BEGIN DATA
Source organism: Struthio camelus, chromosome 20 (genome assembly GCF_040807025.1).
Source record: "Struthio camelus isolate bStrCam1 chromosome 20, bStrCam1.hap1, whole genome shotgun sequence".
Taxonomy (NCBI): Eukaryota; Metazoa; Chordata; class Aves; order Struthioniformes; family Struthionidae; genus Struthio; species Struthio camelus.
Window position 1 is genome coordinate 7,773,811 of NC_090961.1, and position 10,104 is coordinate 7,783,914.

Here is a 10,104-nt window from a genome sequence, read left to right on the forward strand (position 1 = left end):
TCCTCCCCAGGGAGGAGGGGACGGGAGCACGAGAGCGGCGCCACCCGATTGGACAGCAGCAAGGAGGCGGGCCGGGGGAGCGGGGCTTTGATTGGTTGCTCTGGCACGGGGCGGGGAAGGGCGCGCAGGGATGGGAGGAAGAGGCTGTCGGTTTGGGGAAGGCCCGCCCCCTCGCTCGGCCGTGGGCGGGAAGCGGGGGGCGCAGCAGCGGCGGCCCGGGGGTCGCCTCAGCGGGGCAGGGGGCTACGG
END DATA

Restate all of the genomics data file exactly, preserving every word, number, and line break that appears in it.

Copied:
Source organism: Struthio camelus, chromosome 20 (genome assembly GCF_040807025.1).
Source record: "Struthio camelus isolate bStrCam1 chromosome 20, bStrCam1.hap1, whole genome shotgun sequence".
Taxonomy (NCBI): Eukaryota; Metazoa; Chordata; class Aves; order Struthioniformes; family Struthionidae; genus Struthio; species Struthio camelus.
Window position 1 is genome coordinate 7,773,811 of NC_090961.1, and position 10,104 is coordinate 7,783,914.

Here is a 10,104-nt window from a genome sequence, read left to right on the forward strand (position 1 = left end):
TCCTCCCCAGGGAGGAGGGGACGGGAGCACGAGAGCGGCGCCACCCGATTGGACAGCAGCAAGGAGGCGGGCCGGGGGAGCGGGGCTTTGATTGGTTGCTCTGGCACGGGGCGGGGAAGGGCGCGCAGGGATGGGAGGAAGAGGCTGTCGGTTTGGGGAAGGCCCGCCCCCTCGCTCGGCCGTGGGCGGGAAGCGGGGGGCGCAGCAGCGGCGGCCCGGGGGTCGCCTCAGCGGGGCAGGGGGCTACGG